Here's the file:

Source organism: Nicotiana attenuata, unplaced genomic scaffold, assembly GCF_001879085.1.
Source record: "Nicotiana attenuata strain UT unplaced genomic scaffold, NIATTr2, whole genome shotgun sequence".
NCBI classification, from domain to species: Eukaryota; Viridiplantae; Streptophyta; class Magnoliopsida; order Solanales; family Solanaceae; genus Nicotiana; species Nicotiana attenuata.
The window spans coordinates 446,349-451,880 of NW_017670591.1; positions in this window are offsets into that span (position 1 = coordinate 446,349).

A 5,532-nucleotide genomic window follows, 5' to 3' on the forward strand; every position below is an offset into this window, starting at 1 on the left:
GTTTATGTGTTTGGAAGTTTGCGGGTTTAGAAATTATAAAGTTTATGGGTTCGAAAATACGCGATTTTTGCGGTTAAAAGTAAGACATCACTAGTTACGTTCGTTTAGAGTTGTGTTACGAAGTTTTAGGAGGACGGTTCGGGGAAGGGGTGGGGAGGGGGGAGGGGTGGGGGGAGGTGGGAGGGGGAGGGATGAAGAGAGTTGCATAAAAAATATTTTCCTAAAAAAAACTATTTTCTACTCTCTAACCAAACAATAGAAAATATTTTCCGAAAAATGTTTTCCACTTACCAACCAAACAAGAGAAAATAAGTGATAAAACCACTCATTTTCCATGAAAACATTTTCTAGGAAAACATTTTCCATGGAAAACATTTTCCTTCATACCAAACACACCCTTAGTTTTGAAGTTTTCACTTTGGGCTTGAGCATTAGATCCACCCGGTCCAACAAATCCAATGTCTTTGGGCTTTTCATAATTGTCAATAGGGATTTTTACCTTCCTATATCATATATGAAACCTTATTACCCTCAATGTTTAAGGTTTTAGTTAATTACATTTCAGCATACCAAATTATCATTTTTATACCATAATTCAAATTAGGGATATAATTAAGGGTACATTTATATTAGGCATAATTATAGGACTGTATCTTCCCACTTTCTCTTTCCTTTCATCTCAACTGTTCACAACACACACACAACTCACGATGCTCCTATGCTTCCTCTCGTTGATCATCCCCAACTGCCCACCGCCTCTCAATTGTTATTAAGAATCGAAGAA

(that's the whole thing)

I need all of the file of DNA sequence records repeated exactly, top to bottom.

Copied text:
Source organism: Nicotiana attenuata, unplaced genomic scaffold, assembly GCF_001879085.1.
Source record: "Nicotiana attenuata strain UT unplaced genomic scaffold, NIATTr2, whole genome shotgun sequence".
NCBI classification, from domain to species: Eukaryota; Viridiplantae; Streptophyta; class Magnoliopsida; order Solanales; family Solanaceae; genus Nicotiana; species Nicotiana attenuata.
The window spans coordinates 446,349-451,880 of NW_017670591.1; positions in this window are offsets into that span (position 1 = coordinate 446,349).

A 5,532-nucleotide genomic window follows, 5' to 3' on the forward strand; every position below is an offset into this window, starting at 1 on the left:
GTTTATGTGTTTGGAAGTTTGCGGGTTTAGAAATTATAAAGTTTATGGGTTCGAAAATACGCGATTTTTGCGGTTAAAAGTAAGACATCACTAGTTACGTTCGTTTAGAGTTGTGTTACGAAGTTTTAGGAGGACGGTTCGGGGAAGGGGTGGGGAGGGGGGAGGGGTGGGGGGAGGTGGGAGGGGGAGGGATGAAGAGAGTTGCATAAAAAATATTTTCCTAAAAAAAACTATTTTCTACTCTCTAACCAAACAATAGAAAATATTTTCCGAAAAATGTTTTCCACTTACCAACCAAACAAGAGAAAATAAGTGATAAAACCACTCATTTTCCATGAAAACATTTTCTAGGAAAACATTTTCCATGGAAAACATTTTCCTTCATACCAAACACACCCTTAGTTTTGAAGTTTTCACTTTGGGCTTGAGCATTAGATCCACCCGGTCCAACAAATCCAATGTCTTTGGGCTTTTCATAATTGTCAATAGGGATTTTTACCTTCCTATATCATATATGAAACCTTATTACCCTCAATGTTTAAGGTTTTAGTTAATTACATTTCAGCATACCAAATTATCATTTTTATACCATAATTCAAATTAGGGATATAATTAAGGGTACATTTATATTAGGCATAATTATAGGACTGTATCTTCCCACTTTCTCTTTCCTTTCATCTCAACTGTTCACAACACACACACAACTCACGATGCTCCTATGCTTCCTCTCGTTGATCATCCCCAACTGCCCACCGCCTCTCAATTGTTATTAAGAATCGAAGAA